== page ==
Government urged to support first-time buyers in a challenging market

Demand is rising while supply lags behind

Government urged to support first-time buyers in a challenging market

The government has been urged to provide more support for first-time buyers as the sector faces greater challenges.

Barry Webb, chief executive of Mortgage Saving Expert, which offers independent mortgage and protection advice, said it was a tough outlook for first-time buyers, as demand grew, but the number of properties being built failed to keep pace.

The UK’s population is growing, yet the developer Taylor Wimpey has said the number of homes it would complete this year will fall by a third. It expected to complete between 9,000 and 10,500 homes in 2023, down from 14,000 in 2022.

Webb (pictured) said that with borrowing costs now much higher, affordability was an issue. He noted that the government had taken a step back in assisting the market, evidenced by the withdrawal of the Help to Buy scheme.

“We have already noticed a reduction in property sales during the last quarter of 2022, which I believe will continue this year,” he predicted.

Although the market had picked up again since the beginning of January 2023, Webb said he had noticed many mortgage transactions were for remortgages, rather than first-time purchases. He believed the government needed to introduce another scheme to help first-time buyers get onto the property ladder.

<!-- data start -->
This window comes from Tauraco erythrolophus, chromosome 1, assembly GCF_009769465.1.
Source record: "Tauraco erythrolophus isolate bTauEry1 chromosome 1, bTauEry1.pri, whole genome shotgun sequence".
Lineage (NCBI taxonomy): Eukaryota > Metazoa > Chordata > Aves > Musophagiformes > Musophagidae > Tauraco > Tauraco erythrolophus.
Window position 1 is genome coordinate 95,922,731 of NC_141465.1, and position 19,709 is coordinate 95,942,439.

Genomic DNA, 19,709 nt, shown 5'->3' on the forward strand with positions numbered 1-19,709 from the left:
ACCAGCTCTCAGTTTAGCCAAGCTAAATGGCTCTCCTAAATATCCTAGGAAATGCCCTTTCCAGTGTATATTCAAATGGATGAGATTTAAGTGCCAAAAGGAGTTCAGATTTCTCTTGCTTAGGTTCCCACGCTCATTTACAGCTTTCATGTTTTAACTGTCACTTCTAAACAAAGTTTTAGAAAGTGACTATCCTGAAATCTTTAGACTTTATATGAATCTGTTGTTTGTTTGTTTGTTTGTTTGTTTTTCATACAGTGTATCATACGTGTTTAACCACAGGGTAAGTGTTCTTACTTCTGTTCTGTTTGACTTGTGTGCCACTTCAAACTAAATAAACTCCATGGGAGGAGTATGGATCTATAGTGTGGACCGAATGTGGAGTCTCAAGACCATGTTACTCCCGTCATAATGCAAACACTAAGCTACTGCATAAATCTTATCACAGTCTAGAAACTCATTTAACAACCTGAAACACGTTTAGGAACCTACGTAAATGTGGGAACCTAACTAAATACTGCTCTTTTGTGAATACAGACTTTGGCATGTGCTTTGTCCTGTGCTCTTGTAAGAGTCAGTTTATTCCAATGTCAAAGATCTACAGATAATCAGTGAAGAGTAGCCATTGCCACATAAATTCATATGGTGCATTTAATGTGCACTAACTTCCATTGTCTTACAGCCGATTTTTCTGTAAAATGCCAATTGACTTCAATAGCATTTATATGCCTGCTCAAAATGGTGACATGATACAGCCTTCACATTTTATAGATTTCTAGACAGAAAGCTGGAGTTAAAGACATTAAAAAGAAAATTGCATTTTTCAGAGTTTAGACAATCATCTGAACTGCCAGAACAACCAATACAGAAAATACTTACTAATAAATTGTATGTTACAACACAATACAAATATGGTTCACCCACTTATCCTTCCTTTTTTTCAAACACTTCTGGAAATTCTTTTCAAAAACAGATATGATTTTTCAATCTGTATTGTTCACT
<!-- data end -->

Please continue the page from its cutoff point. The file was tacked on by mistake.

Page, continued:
Webb also called ministers to introduce support for developers in the form of subsidising the cost of materials, which would in turn lower the cost of new-builds.

“If a third fewer houses are built this year, then that will push up prices further and the knock-on effect of this will see first-time buyers being priced out of the market,” Webb said.

“The market has already slowed back to 2019 levels and interest rates are back to 2007 levels, so I think fewer first-time buyers will be able to afford to buy a property, hence the call for more assistance from the government.

“First-time buyers are going to have to purchase cheaper properties; long gone are the days where first-steppers could buy two and three bedroom houses.”

Webb believed first-time buyers’ best option to get onto the property ladder was to purchase smaller, lower value houses, and build up their equity over time in order to purchase more desirable homes.

“When salaries increase and more equity has been made in their property, they can move to a larger, more expensive home, but for now, they are going to have to settle for less,” Webb said.


Webb explained that while market conditions were difficult at present, he believed it must be taken into consideration that many landlords were looking to sell their properties due to government legislation and tax implications. 

“Many landlords will be looking to sell as their business becomes unsustainable and financially not viable, which I believe is good news for first-time buyers,” he said.

If increasing numbers of landlords do sell their properties, Webb suggested,  this opened the door for first-time buyers to pick them up.

“While this is not a long term solution, or for the overall betterment of the industry, it does present an opportunity for first-time buyers, many of which will struggle to access the housing ladder this year,” he concluded.

What are your expectations for the first-time buyer market in 2023? Let us know in the comment section below.